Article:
In a report released Thursday, the FDA outlined a four-step plan to intensify its postmarket medical device surveillance system.
According to the report, “Strengthening our National System for Medical Device Postmarket Surveillance,” the plan is designed to bolster the agency’s efforts to better monitor and report on the effectiveness and safety of medical devices.
“Although the United States has a robust postmarket medical device surveillance system, we believe our system can be strengthened by implementing four key changes to our existing program. It bears emphasizing that modernizing medical device postmarket surveillance is a long-term effort. Our proposed strategic changes are intended to complement our existing programs,” FDA officials said in the report.
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The four recommended changes are:
- Establish a unique device identification system and promote its incorporation into electronic health information. The FDA issued a proposed rule for a UDI system in July and is currently accepting comments. A final rule is expected in November.
- Promote the development of national and international device registries for selected products. This system would maintain records on a specific disease or condition and of patients who had been exposed to a specific medical device, biologic or drug product.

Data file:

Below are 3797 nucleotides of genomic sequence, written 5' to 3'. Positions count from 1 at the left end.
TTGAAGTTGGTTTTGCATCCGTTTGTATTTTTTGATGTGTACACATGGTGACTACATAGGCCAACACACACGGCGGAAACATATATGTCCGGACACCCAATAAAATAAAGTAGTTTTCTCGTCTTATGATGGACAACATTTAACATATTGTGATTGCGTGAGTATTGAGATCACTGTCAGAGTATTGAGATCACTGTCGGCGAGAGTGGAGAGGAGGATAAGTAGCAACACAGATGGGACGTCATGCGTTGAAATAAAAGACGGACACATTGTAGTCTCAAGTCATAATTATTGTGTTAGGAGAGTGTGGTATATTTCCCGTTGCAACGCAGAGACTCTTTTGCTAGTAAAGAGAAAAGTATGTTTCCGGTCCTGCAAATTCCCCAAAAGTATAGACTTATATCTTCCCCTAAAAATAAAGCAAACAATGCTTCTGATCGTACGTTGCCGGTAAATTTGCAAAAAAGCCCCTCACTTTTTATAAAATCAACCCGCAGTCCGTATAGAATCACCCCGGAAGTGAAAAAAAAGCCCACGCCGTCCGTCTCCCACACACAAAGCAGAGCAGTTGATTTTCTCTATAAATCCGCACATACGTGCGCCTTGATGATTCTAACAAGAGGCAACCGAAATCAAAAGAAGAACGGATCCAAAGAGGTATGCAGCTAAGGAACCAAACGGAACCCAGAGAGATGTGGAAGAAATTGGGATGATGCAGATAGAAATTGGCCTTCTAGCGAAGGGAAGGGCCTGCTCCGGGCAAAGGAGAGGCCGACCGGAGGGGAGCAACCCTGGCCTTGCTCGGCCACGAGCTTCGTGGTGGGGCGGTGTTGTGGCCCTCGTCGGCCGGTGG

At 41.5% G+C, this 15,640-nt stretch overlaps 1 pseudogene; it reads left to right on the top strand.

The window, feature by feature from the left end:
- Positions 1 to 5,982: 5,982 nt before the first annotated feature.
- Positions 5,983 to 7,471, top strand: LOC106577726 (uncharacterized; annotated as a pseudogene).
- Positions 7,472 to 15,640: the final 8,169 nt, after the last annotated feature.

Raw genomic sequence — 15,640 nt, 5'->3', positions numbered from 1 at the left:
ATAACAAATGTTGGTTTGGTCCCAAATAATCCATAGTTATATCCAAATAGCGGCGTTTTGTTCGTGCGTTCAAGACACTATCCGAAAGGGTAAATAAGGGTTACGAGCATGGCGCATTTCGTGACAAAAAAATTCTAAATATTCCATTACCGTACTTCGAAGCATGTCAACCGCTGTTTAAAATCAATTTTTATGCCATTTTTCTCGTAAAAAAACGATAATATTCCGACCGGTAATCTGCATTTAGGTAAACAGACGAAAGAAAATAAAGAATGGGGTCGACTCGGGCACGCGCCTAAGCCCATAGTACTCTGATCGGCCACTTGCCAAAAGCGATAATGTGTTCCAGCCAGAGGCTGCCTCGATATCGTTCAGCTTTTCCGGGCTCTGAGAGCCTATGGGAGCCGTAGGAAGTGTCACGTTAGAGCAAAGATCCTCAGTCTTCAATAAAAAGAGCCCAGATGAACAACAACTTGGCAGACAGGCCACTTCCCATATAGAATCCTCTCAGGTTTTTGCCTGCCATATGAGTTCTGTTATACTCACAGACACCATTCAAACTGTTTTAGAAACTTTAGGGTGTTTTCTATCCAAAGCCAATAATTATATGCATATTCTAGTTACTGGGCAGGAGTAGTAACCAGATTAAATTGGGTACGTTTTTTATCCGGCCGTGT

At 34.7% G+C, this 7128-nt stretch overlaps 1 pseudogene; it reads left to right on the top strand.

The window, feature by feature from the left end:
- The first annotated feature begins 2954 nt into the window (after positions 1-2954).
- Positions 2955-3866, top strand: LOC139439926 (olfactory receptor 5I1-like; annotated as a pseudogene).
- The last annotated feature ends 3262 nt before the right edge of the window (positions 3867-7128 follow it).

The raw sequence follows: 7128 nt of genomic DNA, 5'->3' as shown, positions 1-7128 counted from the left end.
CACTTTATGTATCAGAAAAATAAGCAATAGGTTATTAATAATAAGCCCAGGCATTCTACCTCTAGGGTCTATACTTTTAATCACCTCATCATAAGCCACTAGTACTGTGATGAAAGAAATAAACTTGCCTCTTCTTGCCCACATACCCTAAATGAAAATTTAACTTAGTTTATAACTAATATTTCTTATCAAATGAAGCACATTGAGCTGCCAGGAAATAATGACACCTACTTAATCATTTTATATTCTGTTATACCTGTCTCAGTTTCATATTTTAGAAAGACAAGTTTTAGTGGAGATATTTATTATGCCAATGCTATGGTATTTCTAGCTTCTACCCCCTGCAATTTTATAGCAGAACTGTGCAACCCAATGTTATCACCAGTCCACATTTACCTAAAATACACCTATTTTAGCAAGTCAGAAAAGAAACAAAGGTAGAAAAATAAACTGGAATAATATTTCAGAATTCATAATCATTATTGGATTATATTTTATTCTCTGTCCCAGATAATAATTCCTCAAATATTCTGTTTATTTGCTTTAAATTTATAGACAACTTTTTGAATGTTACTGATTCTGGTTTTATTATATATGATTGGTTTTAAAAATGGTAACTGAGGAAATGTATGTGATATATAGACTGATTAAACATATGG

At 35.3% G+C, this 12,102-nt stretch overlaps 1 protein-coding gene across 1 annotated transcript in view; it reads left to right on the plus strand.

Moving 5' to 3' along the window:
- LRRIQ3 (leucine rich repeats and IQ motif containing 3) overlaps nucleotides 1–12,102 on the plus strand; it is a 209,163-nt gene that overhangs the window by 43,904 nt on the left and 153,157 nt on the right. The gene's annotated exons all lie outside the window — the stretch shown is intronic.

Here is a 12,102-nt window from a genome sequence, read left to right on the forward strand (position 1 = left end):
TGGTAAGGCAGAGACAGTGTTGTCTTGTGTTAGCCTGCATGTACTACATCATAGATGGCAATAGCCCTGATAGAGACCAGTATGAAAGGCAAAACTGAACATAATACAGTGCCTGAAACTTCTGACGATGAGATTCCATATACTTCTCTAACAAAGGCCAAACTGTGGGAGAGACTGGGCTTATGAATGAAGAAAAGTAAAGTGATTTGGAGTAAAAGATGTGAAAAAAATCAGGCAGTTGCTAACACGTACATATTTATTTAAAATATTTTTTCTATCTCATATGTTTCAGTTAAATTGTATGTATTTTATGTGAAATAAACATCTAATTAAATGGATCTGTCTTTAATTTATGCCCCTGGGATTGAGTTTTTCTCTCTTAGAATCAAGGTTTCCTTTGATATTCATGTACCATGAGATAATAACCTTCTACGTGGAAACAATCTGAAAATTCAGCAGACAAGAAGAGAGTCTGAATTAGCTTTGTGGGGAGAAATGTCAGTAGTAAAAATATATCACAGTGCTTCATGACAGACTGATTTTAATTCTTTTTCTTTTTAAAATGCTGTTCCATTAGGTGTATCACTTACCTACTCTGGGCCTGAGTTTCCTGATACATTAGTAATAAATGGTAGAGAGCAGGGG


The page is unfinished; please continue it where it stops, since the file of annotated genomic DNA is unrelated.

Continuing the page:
- Modernize adverse event reporting and analysis. The FDA proposes to improve its ability to report adverse events through the use of digital records and a mobile app.
- Develop and use new methods for evidence generation, synthesis and appraisal. The FDA proposes to be forward looking in its development of “innovative methodological approaches for evidence generation, synthesis and appraisal” of devices.
The agency is currently accepting comments on the new plan via its website FDA.gov.
In an interview with Healthcare Finance News in July, Joe Pleasant, CIO of Charlotte, N.C.-based Premier healthcare alliance said the FDA’s UDI rule will result in supply chain efficiencies for providers.
“If (providers) can depend upon the coding on the package, they can begin to eliminate internal barcoding and labeling and the costs associated with them,” he said.
Dan Sweeney, senior vice president of information and data services at Irving, Texas-based supply contracting firm Novation, told Healthcare Finance News that the UDI system is also likely to improve patient safety.
“It’s extraordinarily difficult today to communicate to a patient that they may have been exposed to a recalled product,” he said, adding that new levels of information management would positively impact patient safety after a procedure has been done.